How I give a time out…
- Give one warning in a calm but firm voice. Not one and a half, not two, not three. ONE. (I put this reminder here because Kyle has been known to give a warning for Time Out…and then another…and another…and another…LOL) Follow-through is key if they are going to ever take you seriously. Example of a warning: “Marlowe, if you throw one more toy at the window, you are going in to Time Out.”
- If the warning is not heeded and the behavior continues, calmly and without talking about it remove the child immediately from where they are and gently place them in the “Time Out Spot”.
- The Time Out Spot: I highly recommend choosing a corner of the room, on the floor, preferably on a rug (in my experience, they tend to flail and tantrum A LOT in the beginning of using Time Outs). Our Time Out spot in this house is in a corner of the kitchen/playroom area where I can keep an eye on her during her time.
- Set a timer, and tell them they are in Time Out for (blank) minutes. Example: “You are in Time Out for two minutes”. One minute for each year they are old. We recently graduated to three minute Time Outs, and Marlowe has definitely noticed the upgrade (“Mom, I’ve been in here FOREVER! Did you set the alarm?” LOL)
- During the Time Out, do not talk to the child. At all. Ignore. They might cry, they might thrash, they might scream, they might say a litany of horrible things to you (you should hear the things that come out of Marlowe’s mouth during time out these days), but do not under any circumstances Bite the proverbial Worm. This is their process. Keep an eye on them out of the corner of your eye, but just ignore them. DEFINITELY don’t try to use this time to drive home the point about why they are in Time Out. Just ride it out.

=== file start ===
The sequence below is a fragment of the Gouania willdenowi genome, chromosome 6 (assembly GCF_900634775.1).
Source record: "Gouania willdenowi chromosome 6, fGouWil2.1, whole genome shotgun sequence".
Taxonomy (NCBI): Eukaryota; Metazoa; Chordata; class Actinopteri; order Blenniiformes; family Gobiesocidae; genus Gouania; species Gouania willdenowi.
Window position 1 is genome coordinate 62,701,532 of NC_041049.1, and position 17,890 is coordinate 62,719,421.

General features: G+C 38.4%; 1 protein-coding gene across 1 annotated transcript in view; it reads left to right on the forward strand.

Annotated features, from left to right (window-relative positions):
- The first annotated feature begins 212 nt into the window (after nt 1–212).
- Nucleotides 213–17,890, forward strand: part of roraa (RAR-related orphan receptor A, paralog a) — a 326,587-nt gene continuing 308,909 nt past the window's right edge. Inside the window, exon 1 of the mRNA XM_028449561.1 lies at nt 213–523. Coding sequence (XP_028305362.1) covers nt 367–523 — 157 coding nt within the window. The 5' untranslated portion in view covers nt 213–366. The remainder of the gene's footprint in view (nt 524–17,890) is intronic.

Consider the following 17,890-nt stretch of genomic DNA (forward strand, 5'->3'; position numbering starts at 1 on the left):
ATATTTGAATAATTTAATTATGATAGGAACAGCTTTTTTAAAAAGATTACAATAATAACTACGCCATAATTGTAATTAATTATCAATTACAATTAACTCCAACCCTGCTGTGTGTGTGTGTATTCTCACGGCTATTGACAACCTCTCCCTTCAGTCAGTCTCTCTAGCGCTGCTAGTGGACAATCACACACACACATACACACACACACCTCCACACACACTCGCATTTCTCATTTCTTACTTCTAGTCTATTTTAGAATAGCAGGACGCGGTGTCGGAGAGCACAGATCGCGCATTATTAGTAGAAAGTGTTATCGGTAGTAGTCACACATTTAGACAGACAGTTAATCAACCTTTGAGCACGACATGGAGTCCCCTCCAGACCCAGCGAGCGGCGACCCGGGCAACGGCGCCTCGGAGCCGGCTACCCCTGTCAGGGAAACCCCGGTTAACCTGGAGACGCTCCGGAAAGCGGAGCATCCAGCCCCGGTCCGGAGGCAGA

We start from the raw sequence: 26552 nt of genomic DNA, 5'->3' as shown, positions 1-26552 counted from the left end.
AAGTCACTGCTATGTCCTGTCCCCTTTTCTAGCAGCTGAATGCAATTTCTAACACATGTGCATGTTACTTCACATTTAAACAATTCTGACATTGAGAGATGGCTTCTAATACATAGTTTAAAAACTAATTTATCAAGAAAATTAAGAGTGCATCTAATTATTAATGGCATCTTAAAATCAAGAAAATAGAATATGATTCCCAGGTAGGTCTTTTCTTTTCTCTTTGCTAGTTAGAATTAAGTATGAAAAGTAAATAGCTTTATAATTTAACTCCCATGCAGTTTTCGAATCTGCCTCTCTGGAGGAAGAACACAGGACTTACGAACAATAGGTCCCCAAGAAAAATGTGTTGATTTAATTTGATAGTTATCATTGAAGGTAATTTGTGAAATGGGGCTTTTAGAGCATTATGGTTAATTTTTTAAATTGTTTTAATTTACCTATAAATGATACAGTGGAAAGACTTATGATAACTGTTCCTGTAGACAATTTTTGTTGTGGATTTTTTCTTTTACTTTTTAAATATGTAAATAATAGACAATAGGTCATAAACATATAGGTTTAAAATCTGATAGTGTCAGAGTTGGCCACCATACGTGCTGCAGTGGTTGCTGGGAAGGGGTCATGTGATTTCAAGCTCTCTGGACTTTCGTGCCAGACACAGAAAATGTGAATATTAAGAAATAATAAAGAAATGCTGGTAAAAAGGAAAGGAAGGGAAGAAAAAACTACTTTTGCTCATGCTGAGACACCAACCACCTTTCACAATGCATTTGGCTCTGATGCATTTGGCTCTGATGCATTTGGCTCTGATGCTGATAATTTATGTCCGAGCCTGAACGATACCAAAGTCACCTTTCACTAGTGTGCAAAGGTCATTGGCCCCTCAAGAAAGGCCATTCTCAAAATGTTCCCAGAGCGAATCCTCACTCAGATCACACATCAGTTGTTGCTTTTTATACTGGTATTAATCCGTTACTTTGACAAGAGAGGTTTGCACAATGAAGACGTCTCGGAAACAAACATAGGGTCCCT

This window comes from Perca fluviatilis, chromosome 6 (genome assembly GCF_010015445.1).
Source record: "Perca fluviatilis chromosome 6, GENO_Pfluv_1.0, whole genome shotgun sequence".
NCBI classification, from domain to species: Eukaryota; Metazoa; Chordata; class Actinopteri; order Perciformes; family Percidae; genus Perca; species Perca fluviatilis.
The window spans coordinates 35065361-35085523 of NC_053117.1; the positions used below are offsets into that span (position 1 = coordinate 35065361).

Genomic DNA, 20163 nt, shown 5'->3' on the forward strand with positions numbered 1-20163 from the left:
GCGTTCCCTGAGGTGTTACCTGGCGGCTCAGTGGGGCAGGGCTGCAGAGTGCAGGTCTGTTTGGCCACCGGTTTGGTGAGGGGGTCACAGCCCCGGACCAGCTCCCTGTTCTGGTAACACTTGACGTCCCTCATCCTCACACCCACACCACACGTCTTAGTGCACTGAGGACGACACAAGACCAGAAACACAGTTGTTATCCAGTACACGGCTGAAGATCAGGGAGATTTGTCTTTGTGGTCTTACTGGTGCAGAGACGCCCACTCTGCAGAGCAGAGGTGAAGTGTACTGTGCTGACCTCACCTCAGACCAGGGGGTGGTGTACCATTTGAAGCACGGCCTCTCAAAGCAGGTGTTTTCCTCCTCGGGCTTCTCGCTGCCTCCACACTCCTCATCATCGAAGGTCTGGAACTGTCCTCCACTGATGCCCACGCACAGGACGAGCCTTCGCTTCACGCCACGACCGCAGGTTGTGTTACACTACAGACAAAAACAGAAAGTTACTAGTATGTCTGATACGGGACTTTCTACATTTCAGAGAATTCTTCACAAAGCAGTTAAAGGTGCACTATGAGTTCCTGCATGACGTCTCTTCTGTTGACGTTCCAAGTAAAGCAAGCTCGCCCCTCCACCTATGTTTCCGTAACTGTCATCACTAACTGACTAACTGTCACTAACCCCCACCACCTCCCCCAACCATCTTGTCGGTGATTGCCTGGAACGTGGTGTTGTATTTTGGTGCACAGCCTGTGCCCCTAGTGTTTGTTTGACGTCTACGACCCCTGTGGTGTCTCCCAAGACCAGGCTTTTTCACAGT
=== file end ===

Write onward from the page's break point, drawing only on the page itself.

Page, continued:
- If they leave Time Out during this time, calmly and without talking return them to Time Out. Just pick them up and carry them back. Reset the timer. If they are not experienced enough with Time Out yet to know you are doing this, calmly tell them “You left Time Out so I’m resetting the timer now”. If they leave again, repeat again. Repeat forever until the child completes the full time on the timer.
- When the timer alarm goes off, calmly approach the child. Calmly and firmly ask them to please look at you in your eyes. You make have to repeat this a few times before they do it sometimes, especially with older kids. When you have eye contact, create a resolution. It is three steps and goes like this: 1. Tell them in the simplest terms why they are in Time Out 2. Tell them that the behavior is unacceptable, and why 3. Ask for an apology. Example: “Marlowe, you are in Time Out because you threw a toy at your brother. That behavior is unacceptable because toys are hard and you could really hurt him. Do you understand that? (wait for acknowledgement) Please say you’re sorry.”
- When they say sorry, give them Love. After Marlowe apologizes, I wrap her in a big hug and say “Thank you, I love you.” The positive reinforcement after they have served the consequence reminds them that they are loved and shows that even when you’re being tough that it is in their best interest.